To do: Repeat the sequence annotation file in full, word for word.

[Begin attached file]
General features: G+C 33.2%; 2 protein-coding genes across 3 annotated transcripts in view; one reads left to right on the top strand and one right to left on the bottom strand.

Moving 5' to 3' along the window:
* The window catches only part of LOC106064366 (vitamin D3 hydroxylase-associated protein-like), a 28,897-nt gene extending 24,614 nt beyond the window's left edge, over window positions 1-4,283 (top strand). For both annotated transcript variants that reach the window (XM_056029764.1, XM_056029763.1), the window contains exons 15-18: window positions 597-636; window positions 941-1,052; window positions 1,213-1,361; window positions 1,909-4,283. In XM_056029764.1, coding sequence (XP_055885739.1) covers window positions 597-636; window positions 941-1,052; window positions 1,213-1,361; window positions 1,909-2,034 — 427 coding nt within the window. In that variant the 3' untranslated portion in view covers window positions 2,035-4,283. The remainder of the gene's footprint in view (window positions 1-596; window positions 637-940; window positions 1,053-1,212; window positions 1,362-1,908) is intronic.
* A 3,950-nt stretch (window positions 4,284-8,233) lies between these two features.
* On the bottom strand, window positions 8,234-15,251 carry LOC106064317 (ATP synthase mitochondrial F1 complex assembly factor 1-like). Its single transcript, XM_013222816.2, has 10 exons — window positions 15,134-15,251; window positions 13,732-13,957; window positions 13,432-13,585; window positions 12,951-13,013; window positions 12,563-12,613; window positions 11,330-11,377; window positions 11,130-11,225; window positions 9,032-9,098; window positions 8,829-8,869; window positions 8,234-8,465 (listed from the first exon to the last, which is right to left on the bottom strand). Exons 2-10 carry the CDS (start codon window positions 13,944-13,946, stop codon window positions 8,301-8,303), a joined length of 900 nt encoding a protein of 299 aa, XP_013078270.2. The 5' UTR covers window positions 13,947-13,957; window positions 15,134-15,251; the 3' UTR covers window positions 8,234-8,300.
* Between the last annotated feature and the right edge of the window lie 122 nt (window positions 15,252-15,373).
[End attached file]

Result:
General features: G+C 33.2%; 2 protein-coding genes across 3 annotated transcripts in view; one reads left to right on the top strand and one right to left on the bottom strand.

Moving 5' to 3' along the window:
* The window catches only part of LOC106064366 (vitamin D3 hydroxylase-associated protein-like), a 28,897-nt gene extending 24,614 nt beyond the window's left edge, over window positions 1-4,283 (top strand). For both annotated transcript variants that reach the window (XM_056029764.1, XM_056029763.1), the window contains exons 15-18: window positions 597-636; window positions 941-1,052; window positions 1,213-1,361; window positions 1,909-4,283. In XM_056029764.1, coding sequence (XP_055885739.1) covers window positions 597-636; window positions 941-1,052; window positions 1,213-1,361; window positions 1,909-2,034 — 427 coding nt within the window. In that variant the 3' untranslated portion in view covers window positions 2,035-4,283. The remainder of the gene's footprint in view (window positions 1-596; window positions 637-940; window positions 1,053-1,212; window positions 1,362-1,908) is intronic.
* A 3,950-nt stretch (window positions 4,284-8,233) lies between these two features.
* On the bottom strand, window positions 8,234-15,251 carry LOC106064317 (ATP synthase mitochondrial F1 complex assembly factor 1-like). Its single transcript, XM_013222816.2, has 10 exons — window positions 15,134-15,251; window positions 13,732-13,957; window positions 13,432-13,585; window positions 12,951-13,013; window positions 12,563-12,613; window positions 11,330-11,377; window positions 11,130-11,225; window positions 9,032-9,098; window positions 8,829-8,869; window positions 8,234-8,465 (listed from the first exon to the last, which is right to left on the bottom strand). Exons 2-10 carry the CDS (start codon window positions 13,944-13,946, stop codon window positions 8,301-8,303), a joined length of 900 nt encoding a protein of 299 aa, XP_013078270.2. The 5' UTR covers window positions 13,947-13,957; window positions 15,134-15,251; the 3' UTR covers window positions 8,234-8,300.
* Between the last annotated feature and the right edge of the window lie 122 nt (window positions 15,252-15,373).